A Guide to the South’s Most Beautiful Islands


Ocean breezes, warm sand between your toes, dining al fresco on the shoreline – this must be paradise. And here in the South, paradise isn’t hard to come by. Vacationers have their choice of stunning island destinations that cater to every interest, whether you’re looking for unspoiled beaches, historic architecture, fresh seafood, or family-friendly activities.
What follows are our area’s best island escapes for some fun in the sun.

By Mary Beth Wallace

Photos Courtesy of Haig Point

Daufuskie Island 

South Carolina

Live oaks dripping in Spanish moss are a common sight on Daufuskie Island, a remote retreat that invites visitors to step back in time. Just off the coast of Hilton Head Island and accessible only by boat, Daufuskie is steeped in Gullah culture – in fact, the entire island is listed on the National Register of Historic Places. Birdwatching, biking, kayaking, and oceanfront horseback rides are some of the most popular activities on the island, although a guided tour is the best way to explore while learning about Daufuskie’s unique history. Seafood aficionados, take note: While only a handful of dining establishments dot the island, their selection of fresh catches is sure to please. 


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Photos Courtesy of Hunter McCrae and Gabriel Hanway


Cumberland Island


Hop on the Cumberland Island Ferry to reach an island celebrated for its tranquil scenery and storied history. The first thing to note is that lodging options are limited – unless you’re planning a day trip, your choices are a camp site or the posh all-inclusive Greyfield Inn, a former Carnegie residence. Cumberland Island is also home to a population of wild horses that roams freely along the sandy, undeveloped beaches. Opportunities for swimming, fishing, hiking, and biking abound on the island, and several points of interest, including the Dungeness Ruins and 22,000-square-foot Plum Orchard Mansion, are not to be missed. 

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Photos Courtesy of Bald Head Island Limited


Bald Head Island

North Carolina

Leave the car behind when you venture to Bald Head Island, where golf carts, bicycles, and trams are the primary forms of transportation. With 12,000 acres to explore – including 10,000 acres of untouched beach, marsh, and maritime forest preserves – this subtropical island is ripe for adventure. Rent a kayak or standup paddleboard, sail through the island’s waterways, play a round of golf at the Bald Head Island Club, or simply soak up some sun on one of three beaches. No matter how you choose to spend your hard-earned vacation time, don’t head home before climbing 108 stairs to reach the top of Old Baldy, North Carolina’s oldest standing lighthouse.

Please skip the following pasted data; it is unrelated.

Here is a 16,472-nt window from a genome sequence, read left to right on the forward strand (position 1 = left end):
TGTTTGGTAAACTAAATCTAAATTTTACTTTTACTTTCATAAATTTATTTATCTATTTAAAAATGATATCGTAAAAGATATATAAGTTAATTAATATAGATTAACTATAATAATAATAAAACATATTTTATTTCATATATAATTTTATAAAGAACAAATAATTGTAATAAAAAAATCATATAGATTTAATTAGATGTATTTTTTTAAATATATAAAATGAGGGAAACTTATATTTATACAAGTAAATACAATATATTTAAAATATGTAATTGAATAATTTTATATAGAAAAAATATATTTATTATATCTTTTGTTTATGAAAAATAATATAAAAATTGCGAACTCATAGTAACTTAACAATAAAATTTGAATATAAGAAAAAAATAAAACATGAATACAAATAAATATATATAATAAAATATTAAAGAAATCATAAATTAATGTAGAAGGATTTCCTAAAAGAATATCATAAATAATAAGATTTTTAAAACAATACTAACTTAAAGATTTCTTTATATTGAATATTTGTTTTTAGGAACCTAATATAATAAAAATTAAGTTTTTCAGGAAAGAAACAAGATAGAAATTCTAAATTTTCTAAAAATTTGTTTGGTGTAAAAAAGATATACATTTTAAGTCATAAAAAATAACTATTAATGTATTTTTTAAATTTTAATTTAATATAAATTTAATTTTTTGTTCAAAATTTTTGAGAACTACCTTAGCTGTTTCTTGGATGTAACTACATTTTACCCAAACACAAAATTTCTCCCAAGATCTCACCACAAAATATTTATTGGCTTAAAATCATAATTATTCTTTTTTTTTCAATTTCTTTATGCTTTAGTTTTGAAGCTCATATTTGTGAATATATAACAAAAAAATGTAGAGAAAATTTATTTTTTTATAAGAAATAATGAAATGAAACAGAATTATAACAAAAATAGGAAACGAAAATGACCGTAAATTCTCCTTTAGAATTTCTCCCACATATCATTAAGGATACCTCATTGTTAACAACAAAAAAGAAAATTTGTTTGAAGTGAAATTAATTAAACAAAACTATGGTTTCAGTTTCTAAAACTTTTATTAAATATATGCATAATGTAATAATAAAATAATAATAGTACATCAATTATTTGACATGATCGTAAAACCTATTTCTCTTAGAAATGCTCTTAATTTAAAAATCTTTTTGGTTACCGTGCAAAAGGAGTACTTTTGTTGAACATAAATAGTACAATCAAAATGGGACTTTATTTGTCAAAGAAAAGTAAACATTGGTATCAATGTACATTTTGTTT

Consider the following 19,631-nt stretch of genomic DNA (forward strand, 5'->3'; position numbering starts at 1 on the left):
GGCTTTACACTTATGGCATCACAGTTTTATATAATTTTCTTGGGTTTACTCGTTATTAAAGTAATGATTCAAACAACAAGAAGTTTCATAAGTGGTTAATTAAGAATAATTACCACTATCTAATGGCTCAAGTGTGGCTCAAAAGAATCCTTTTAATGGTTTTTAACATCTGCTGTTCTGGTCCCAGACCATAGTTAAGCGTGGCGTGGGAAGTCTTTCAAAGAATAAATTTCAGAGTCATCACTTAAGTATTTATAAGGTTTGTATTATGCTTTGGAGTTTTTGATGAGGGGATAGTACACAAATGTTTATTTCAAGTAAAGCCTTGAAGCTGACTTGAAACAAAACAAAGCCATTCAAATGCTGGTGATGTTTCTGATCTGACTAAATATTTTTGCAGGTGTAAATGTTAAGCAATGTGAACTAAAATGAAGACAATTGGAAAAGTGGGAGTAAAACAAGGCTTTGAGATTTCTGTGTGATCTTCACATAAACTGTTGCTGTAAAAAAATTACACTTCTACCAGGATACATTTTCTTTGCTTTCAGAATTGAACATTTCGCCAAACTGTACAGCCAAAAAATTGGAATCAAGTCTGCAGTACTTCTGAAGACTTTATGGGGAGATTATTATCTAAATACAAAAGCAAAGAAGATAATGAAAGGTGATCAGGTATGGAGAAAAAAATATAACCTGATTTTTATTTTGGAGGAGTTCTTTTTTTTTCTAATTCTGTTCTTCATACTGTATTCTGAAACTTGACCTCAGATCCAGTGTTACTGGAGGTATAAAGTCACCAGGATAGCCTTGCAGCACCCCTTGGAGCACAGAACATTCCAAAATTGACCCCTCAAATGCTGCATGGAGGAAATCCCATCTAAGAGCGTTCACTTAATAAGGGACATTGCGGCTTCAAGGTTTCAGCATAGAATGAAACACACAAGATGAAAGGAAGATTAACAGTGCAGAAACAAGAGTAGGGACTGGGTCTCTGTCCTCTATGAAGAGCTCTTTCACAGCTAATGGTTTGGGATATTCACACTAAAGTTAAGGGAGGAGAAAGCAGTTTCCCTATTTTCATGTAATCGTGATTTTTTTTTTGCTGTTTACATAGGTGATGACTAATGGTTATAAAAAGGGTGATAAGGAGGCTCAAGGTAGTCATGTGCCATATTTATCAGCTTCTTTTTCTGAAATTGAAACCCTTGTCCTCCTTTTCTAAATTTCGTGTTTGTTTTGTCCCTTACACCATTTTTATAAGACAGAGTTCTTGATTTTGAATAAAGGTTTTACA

Egret standing in front of lighthouse on Bald Head Island

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Photos Courtesy of Chad Hatcher, Xtreme Heights Productions


Sanibel Island


Although a longer drive than our other destinations, Sanibel’s seashell-filled beaches are worth the extra mileage. These captivating white beaches have even popularized the “Sanibel Stoop” – a posture taken on by visitors in search of the perfect seashell souvenir. While more shell action can be found at The Bailey-Matthews National Shell Museum, Sanibel has more to offer beyond these pastel beauties. The island is also a nature lover’s paradise with bird-packed wildlife refuges, blooming botanical gardens, and miles of bike paths. Evenings are best spent enjoying the local dining scene before catching one of Sanibel’s legendary sunsets.     

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sand dunes on the beach at Kiawah Island

Photo Courtesy of Keely Laughlin, Town of Kiawah Island


Kiawah Island

South Carolina

Renowned for its award-winning golf courses set against stunning ocean vistas, Kiawah Island boasts small-town charm mixed with exciting amenities. Set up a tee time at one of the island’s five public golf courses, although the Ocean Course – designed by Pete and Alice Dye – is said to be among the best, and most challenging, in the nation. If golf isn’t your game, don’t fret. Kiawah features 10 miles of fine-sand beaches, 30 miles of bike paths, and Freshfields Village, a unique open-air community of boutiques, retail shops, dining, and more. Alternatively, venture down the tree-shaded Kiawah River for an up-close view of the island’s diverse ecosystem.

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